Physics in Sports

Physics in Sports

Are you a fan of sports? Do you love watching the Olympics? Do you like science or physics? Did you ever think that these two passions could actually relate? Well, if so, you came to the right place to find out how soccer players do free kicks, how divers survive the huge drops, and how high jumpers are able to jump so high without touching the bar. Firstly, have you ever attended a soccer game, and saw a player kick a soccer ball in one direction, but then it suddenly curved and flew straight into the goal? This happens because of Newton’s first law, which states: “An object at rest stays at rest and an object in motion stays in motion with the same speed and in the same direction unless acted upon by an unbalanced force.” When the player kicked the soccer ball, they gave it direction and velocity, which is needed for Newton’s first law to happen. “But what made the ball curve?” you may ask. The key component of this kick is the spin. By kicking the ball in the lower right corner, the player made the ball go up and to the right, spinning the ball around its axis. The air that was moving against and with the ball created low and high pressures on each side. In this situation the ball tended to curve towards the lower pressure, following something called the “Magnus Effect”. Sir Isaac Newton first discovered and proved this theory, which states, “the force exerted on a rapidly spinning cylinder or sphere moving through air or another fluid in a direction at an angle to the axis of spin”. Thanks to the Magnus Effect, soccer players are able to make shots that at first glance seem impossible.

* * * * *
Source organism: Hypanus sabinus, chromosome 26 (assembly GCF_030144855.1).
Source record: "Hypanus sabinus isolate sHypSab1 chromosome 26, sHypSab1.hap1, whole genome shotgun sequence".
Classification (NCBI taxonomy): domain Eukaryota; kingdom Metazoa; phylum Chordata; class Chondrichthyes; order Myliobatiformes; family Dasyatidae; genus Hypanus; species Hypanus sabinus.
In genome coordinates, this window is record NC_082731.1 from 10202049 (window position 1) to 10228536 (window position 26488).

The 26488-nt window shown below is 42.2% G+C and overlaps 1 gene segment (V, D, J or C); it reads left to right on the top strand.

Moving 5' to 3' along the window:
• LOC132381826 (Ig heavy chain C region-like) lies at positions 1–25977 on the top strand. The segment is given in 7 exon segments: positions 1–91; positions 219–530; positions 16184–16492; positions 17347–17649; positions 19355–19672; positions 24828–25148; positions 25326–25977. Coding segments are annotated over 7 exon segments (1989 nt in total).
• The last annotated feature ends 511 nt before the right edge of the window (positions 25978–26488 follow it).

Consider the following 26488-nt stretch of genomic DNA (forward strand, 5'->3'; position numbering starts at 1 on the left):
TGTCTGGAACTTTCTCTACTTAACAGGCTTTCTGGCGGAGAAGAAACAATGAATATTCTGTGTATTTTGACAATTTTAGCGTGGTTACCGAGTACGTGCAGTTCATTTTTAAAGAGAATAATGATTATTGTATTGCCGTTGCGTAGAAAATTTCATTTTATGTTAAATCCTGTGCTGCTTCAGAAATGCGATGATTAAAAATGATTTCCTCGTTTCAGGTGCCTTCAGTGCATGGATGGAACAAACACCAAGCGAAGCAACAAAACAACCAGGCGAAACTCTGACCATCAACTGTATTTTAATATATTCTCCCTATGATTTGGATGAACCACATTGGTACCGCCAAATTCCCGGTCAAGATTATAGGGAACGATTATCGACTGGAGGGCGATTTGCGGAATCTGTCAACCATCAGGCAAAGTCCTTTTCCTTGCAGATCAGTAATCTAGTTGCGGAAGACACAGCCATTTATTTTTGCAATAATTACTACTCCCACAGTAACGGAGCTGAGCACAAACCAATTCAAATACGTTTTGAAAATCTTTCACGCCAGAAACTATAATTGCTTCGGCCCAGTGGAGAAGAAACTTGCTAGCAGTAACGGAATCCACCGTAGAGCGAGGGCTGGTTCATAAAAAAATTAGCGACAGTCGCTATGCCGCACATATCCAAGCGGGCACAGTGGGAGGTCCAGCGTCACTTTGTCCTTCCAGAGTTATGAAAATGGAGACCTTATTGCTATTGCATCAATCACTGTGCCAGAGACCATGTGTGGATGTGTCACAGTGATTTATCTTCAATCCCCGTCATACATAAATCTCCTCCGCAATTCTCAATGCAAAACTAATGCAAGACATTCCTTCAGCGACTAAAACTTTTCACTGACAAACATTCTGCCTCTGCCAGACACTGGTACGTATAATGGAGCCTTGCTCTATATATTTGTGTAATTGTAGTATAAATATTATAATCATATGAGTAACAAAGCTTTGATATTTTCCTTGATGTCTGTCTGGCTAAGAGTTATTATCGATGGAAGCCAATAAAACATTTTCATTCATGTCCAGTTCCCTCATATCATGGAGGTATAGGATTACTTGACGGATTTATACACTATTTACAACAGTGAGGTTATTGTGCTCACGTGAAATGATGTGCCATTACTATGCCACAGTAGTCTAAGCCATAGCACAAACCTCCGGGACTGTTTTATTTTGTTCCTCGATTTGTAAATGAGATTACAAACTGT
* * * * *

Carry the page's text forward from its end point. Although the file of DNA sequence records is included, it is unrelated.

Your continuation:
Secondly, have you ever watched the diving during the Summer Olympics and thought: “Wow, how can the divers jump off a board so high up and not die?” Well, if you have wondered this, you are in luck: there is a simple logic behind your query. The first priority of the diver is to not to land on the diving board, so they have to travel in an arch shape, pushing off the diving board about a meter away into the air. By doing this, the diver is increasing their height, because the higher they are, the more tricks they can do. As the divers get closer to the surface of the water, they curl their bodies into a ball, to make their spinning speed faster, and therefore they can do more tricks. This concept is called the “Moment of Inertia,” which is, “a quantity expressing a body's tendency to resist angular acceleration.” To complete the dive, the diver should enter the water as straight as possible with either hands or legs. This finish is done by first puncturing a hole in the water and stopping yourself from spinning. Thanks to the concept “Moment of Inertia” the divers can spin multiple times and hopefully win the gold!

Lastly, in the Summer Olympics we have the amazing sport called the high jump. All high jumpers use a method called the “Fosbury Flop”. This technique is where the jumper jumps backwards with their back above the bar and goes head first. A huge advantage of this technique is that it allows the jumper to have a smaller chance of knocking over the bar. This method works markedly well thanks to the physics concept called “Center of Mass,” which states, “The center of mass is the unique point at the center of a distribution of mass in space that has the property that the weighted position vectors relative to this point sum to zero.” The most effective way of performing the jump is to position your center of body mass under the bar. Not only is this easier for the jumper, but it works more successfully. Thanks to the “Center of Mass” concept the jumpers are able to lift themselves higher above the bar to new heights.

In conclusion, physics plays a huge role in our lives, especially in sports. This article has explained only three physics concepts -- the Magnus Effect, Moment of Inertia, and Center Mass -- but there is a whole world of marvels in every sport, perhaps more than we can even count.

By: Anna Tretiakova

The Lost Art of Hand Writing

The Lost Art of Hand Writing

Cape Town Water Crisis  A Sudden Disaster or a Long Cried-Out Warning?

Cape Town Water Crisis A Sudden Disaster or a Long Cried-Out Warning?